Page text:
02 Aug 2013: Adapted for Qt5 Alpha
At some time you will want to get into the heart of the SDK and Emulators. maybe you:
- need to install additional packages
- need to change some settings
- move some files around
- have to manually deploy or deinstall your app
- or are just nosy, and like a small boy delight in taking things apart to find out how they work.
There are two ways to do this:
- opening a terminal directly on the GUI of the virtual machines. I will call this VM terminal.
- connecting via SSH from a terminal session on your local host.
- the local terminal uses my local keyboard settings, the VM terminals do not, and trying to figure out half way through a long unix command how to type US special symbols with a Swiss keyboard does not help speed up typing!
- you can't scroll up in the VM terminal sessions - this forces you to have to pipe commands like ls to more
Connecting using the VM Terminal:
If you are wise enough not to use a Mac to do this; then on either of the VMs hit right-ctrl-F2 to get a login prompt, and use the user / passwords above.
However if like me you are using a Mac you could be faced with 2 problems:
- Mac function keys don't automatically work as function keys!: To fix this go to "System Preferences / Keyboard / Keyboard" and check "Use all F1, F2, etc. as standard function keys"
- You may not have a right-ctrl key! While Butschgi my Mac Pro tTower does, Apple-pip my MacBook Air does not! In this case the host key will be left-cmd, or what ever is indicated at the bottom right of the VM status bar.
Connecting using SSH from your localhost:
If you are running Linux or OSX, then you will have SSH already available. If you are on Windows, then either download Putty, or WinSCP - which also includes Putty and gives you a Norton Commander style Secure Copy File manager - more of which in another post.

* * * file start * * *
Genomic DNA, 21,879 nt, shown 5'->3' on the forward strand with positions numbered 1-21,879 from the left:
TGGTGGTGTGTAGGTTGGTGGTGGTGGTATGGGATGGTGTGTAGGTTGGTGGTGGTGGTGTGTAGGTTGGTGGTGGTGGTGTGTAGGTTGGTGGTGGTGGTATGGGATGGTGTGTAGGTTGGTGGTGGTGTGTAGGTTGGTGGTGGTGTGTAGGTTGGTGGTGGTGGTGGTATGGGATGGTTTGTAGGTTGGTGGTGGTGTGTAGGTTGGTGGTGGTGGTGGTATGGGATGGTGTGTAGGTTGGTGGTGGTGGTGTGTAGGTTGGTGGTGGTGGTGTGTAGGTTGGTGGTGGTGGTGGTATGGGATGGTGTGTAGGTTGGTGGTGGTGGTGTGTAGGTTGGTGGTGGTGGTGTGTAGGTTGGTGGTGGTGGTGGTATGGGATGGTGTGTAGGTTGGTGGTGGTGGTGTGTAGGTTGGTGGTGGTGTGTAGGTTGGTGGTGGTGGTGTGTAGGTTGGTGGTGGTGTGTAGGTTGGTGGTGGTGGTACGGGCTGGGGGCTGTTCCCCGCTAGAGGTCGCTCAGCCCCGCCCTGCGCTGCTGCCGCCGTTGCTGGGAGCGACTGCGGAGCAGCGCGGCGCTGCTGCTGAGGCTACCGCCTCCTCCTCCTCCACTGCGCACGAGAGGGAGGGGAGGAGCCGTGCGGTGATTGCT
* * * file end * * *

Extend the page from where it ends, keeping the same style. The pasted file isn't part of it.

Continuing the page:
We will connect using the key mer-qt-creator-rsa.
To do so, we first need to make sure that the public part of the mer-qt-creator-rsa pair is in the authorised key files on the SDK and Emulator VMs.
First find the public key
Then find and open the mersdk authorised_keys for the user root:
If necessary, append the contents of the public key file to the authorised keys file.
Connecting to the SDK
We will first connect as user root, then as user mersdk:
ssh -p 2222 -i ~/.ssh/mer-qt-creator-rsa root@localhost
ssh -p 2222 -i ~/.ssh/mer-qt-creator-rsa mersdk@localhost
Connecting to the SailfishOS Emulator
We will connect first as user root, then as user memo:
ssh -p 2223 -i ~/.ssh/mer-qt-creator-rsa root@localhost
ssh -p 2222 -i ~/.ssh/mer-qt-creator-rsa nemo@localhost
The eagle-eyed will notice that here we don't need the passwords - instead we are using the RSA key file to authenticate.
Known IssuesIf you cannot connect via SSH, then you first port of call should be the Alpha SDK Known Issues Page
LubuntuOn 2 Lubuntu installations I found that SSH could not work out-of-the-box on the Emulator because the shared drive (which gives access to the RSA keys) was not being mounted.
To fix this I connected to the VM terminal and manually mounted the drive with;
mount -t vboxsf ssh /etc/ssh/authorised _keys/
And Voila! I could now SSH in from the host Lubuntu as root and nemo. So next I ventured into the dark world of fstab; The following adds an entry to fstab, ensuring automount in the future:
echo ssh /etc/ssh/authorized_keys vboxsf defaults 0 0 >> fstab